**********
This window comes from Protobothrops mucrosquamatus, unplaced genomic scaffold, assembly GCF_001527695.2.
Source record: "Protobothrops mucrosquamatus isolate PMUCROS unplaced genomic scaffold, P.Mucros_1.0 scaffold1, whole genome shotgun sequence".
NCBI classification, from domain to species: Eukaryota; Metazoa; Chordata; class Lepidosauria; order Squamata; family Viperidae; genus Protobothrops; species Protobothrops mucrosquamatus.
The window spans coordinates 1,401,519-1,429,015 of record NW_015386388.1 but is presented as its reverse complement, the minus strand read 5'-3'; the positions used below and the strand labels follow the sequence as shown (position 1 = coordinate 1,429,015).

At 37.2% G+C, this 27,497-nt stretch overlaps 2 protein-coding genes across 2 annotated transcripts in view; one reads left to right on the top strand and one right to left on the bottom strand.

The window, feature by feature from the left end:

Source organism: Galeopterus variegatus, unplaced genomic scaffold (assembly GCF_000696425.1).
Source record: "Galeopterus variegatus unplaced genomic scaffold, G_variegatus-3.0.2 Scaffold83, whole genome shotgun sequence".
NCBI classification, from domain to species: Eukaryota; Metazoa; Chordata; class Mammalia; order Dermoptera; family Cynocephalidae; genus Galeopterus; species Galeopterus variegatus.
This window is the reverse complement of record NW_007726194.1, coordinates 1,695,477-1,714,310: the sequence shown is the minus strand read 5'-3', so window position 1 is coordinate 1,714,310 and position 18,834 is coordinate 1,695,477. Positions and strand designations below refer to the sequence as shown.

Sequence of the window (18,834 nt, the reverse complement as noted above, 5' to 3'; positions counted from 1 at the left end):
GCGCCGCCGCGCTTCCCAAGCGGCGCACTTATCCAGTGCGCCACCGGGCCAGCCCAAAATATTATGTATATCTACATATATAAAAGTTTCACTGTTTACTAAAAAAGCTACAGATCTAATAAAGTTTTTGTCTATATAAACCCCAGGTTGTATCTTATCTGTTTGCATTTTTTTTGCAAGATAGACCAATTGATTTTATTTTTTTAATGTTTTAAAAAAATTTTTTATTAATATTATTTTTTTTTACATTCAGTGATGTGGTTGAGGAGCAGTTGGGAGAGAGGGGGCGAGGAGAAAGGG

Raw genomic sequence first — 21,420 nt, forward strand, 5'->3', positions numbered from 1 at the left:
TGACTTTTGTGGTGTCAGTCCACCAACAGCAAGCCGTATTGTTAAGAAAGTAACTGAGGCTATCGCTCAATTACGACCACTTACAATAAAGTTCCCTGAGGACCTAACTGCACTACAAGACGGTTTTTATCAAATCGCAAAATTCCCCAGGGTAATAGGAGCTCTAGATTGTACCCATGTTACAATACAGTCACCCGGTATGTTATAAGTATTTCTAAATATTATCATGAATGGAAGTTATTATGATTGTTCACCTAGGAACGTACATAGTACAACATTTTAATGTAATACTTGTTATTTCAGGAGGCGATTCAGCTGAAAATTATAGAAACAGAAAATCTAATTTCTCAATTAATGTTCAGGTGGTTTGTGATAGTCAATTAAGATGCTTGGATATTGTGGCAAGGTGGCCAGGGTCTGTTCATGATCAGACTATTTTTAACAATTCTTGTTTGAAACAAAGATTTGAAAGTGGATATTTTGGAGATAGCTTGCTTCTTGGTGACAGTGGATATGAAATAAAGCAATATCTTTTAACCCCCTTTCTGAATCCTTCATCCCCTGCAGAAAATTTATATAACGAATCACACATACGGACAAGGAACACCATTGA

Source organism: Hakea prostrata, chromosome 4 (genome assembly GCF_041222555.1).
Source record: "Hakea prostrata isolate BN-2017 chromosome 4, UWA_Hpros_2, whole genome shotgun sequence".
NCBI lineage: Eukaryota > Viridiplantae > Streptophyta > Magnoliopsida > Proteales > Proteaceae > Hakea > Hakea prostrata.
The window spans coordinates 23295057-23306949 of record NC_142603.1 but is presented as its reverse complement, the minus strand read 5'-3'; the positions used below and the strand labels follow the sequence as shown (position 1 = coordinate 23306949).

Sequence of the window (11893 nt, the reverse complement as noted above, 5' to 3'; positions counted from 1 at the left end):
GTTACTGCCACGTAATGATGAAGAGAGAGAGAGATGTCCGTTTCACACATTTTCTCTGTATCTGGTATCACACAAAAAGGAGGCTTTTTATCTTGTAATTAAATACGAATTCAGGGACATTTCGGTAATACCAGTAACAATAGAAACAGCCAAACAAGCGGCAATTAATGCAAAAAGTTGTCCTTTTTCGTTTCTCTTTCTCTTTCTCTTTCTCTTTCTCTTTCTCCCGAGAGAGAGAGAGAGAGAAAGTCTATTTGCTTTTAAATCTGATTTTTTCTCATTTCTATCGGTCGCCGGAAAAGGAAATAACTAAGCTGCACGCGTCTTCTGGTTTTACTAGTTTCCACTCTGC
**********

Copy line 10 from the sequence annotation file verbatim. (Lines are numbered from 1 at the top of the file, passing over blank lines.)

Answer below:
This window is the reverse complement of record NW_007726194.1, coordinates 1,695,477-1,714,310: the sequence shown is the minus strand read 5'-3', so window position 1 is coordinate 1,714,310 and position 18,834 is coordinate 1,695,477. Positions and strand designations below refer to the sequence as shown.